Monday, July 21, 2008

The Folly of Wisdom

Two recent songwriting rewrite experiences.

I was working on a collaboration over the weekend with a couple people, writing a song for a young female singer. We started with a lyric I had on hand (not referenced as it’s still being developed, though it’s on my website if you want to try to figure it out). It was conceived as a dance lyric, something dark and edgy, the message being “I want you to be dangerous and scare me, hurt me, to make it interesting” – something Madonna might sing. It was the kind of writing “assignment” I would give myself, to write in a style I hadn’t tried yet.

During the collaboration process, we softened the message of the lyric, took out the “dangerous” elements, and the message became “I like you but don’t be such a wuss all the time” – a more universal feeling, probably. And we went through the all-too-familiar process of trying to retain something of interest while making it palatable for a larger audience.

A few months ago I went through a process with a composer who gave me a melody to set. I worked pretty hard on it, a lyric about a woman (it was also for a female singer) who had been through dark times (wrong boyfriends, wrong times, lots of mind-altering activities and soul-deadening sex) but was now in love with the right guy. The song contrasted night images (scary and dark cityscapes) with sun-drenched daytime images (in a nature setting). Coming out of the darkness into the light.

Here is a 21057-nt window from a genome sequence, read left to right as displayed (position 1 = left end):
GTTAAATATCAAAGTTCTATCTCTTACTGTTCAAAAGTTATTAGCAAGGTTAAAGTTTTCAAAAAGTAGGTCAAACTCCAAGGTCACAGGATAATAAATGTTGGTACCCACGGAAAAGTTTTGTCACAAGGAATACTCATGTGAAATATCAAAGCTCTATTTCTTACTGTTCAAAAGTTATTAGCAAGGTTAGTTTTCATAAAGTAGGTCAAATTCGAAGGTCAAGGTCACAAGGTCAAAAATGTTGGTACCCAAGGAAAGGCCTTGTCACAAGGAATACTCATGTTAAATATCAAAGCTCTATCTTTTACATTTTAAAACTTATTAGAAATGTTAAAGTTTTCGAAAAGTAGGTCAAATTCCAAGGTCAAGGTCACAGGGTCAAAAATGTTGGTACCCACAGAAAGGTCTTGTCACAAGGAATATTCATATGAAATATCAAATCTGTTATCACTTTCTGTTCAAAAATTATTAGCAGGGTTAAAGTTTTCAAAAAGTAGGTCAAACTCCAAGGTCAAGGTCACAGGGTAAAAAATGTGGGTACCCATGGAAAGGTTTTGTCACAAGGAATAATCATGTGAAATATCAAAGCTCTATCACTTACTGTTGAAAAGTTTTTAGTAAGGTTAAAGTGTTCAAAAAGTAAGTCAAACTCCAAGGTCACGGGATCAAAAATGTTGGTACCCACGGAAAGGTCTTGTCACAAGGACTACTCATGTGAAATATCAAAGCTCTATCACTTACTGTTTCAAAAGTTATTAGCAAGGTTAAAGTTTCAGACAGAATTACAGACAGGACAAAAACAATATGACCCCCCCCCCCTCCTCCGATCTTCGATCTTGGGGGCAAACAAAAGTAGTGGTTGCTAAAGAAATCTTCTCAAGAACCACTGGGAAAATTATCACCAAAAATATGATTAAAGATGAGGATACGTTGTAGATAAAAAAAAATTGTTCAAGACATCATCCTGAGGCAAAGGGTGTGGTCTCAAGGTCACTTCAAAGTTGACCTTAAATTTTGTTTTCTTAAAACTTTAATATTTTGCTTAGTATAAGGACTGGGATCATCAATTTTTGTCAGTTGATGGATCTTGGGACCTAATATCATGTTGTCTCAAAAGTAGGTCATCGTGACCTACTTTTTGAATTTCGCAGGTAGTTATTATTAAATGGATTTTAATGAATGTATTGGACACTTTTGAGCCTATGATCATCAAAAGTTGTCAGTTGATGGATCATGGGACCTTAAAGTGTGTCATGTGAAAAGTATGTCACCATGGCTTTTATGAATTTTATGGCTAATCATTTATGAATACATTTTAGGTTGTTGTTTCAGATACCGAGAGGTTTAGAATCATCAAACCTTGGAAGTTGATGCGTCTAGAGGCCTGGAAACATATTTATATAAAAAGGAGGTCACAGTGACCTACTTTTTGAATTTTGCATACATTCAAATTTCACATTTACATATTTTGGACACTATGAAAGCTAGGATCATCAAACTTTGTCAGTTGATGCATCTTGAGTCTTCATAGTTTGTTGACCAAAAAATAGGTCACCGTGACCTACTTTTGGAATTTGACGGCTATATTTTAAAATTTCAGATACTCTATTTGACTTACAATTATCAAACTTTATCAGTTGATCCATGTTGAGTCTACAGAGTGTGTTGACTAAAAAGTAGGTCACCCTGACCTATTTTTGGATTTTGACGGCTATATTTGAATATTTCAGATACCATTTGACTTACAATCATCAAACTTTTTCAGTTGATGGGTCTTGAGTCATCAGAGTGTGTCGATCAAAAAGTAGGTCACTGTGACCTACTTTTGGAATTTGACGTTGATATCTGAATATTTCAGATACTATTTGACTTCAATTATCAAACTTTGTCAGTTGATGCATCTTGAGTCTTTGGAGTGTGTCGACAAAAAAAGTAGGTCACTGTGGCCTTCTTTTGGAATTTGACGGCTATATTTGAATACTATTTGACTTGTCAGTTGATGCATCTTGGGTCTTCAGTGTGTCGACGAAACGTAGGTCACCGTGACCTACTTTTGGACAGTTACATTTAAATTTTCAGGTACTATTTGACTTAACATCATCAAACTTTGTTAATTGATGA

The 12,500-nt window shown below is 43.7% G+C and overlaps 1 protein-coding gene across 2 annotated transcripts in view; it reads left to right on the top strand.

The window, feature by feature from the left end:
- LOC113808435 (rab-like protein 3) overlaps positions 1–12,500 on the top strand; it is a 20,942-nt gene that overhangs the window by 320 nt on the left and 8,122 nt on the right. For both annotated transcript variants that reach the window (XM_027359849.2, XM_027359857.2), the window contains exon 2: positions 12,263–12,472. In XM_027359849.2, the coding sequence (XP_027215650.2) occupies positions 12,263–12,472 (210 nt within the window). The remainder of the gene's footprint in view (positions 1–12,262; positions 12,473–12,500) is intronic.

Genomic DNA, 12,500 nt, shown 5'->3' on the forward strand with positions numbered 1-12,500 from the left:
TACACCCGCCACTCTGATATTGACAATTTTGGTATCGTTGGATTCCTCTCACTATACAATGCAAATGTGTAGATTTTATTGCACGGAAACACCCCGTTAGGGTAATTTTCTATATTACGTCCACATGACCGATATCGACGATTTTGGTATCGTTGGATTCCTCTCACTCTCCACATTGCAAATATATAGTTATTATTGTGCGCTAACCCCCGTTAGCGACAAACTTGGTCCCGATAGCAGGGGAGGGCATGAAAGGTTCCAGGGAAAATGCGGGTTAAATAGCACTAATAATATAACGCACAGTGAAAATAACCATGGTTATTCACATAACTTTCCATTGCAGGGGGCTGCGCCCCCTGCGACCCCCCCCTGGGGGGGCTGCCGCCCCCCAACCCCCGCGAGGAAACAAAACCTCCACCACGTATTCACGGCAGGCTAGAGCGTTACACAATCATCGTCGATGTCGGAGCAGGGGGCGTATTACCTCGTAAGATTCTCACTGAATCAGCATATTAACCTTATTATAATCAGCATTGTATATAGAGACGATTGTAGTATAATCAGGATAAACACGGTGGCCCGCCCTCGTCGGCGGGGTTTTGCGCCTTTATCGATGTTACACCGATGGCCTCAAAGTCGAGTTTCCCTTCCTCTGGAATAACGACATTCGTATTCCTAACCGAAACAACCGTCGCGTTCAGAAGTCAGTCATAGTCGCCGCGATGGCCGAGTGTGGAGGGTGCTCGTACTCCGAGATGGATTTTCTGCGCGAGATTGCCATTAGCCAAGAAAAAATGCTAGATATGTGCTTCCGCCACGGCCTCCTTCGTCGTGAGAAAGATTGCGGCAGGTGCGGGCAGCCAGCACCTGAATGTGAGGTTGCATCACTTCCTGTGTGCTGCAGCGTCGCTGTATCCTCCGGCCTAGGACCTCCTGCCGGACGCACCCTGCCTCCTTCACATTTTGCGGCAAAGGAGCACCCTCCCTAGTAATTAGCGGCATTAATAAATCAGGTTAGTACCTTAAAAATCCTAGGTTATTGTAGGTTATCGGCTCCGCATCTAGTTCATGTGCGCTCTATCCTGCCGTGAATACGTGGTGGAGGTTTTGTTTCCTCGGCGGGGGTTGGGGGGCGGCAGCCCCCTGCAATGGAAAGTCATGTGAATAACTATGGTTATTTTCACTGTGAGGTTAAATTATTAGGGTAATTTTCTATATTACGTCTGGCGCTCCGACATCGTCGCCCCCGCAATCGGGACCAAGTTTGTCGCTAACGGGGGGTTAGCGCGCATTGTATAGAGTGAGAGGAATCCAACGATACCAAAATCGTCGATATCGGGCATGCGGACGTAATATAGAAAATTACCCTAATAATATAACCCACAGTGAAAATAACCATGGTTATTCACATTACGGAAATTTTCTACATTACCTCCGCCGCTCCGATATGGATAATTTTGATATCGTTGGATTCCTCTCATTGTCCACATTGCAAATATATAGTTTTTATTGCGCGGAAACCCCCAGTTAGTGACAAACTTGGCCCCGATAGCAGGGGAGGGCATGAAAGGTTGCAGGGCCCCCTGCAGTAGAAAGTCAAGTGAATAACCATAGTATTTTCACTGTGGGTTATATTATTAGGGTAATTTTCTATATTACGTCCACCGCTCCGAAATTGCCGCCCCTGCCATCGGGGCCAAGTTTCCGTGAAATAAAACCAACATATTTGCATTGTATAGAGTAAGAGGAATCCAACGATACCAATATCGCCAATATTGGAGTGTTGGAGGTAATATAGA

Despite a few attempts at rewrites, he finally said he thought the lyric was too dark for the music. I thought it was as hopeful as it could get – that it was enormously positive, a story of redemption. I use that theme a lot in my writing – I return to it over and over. So we decoupled the music and lyrics (I’ll rewrite the lyric at another time for different music).

And it finally hit me. As an older person, I understand what it’s like to live through the long, dark night of the soul, and come out the other side. Anyone may age does. But a young person doesn’t want to hear about that. The young don’t think the dark times will ever come to them. Those on the other side of the divide can warn all they want, but youth persists in believing in its invulnerability.

A young audience isn’t necessarily interested in hearing songs about difficult life experiences.


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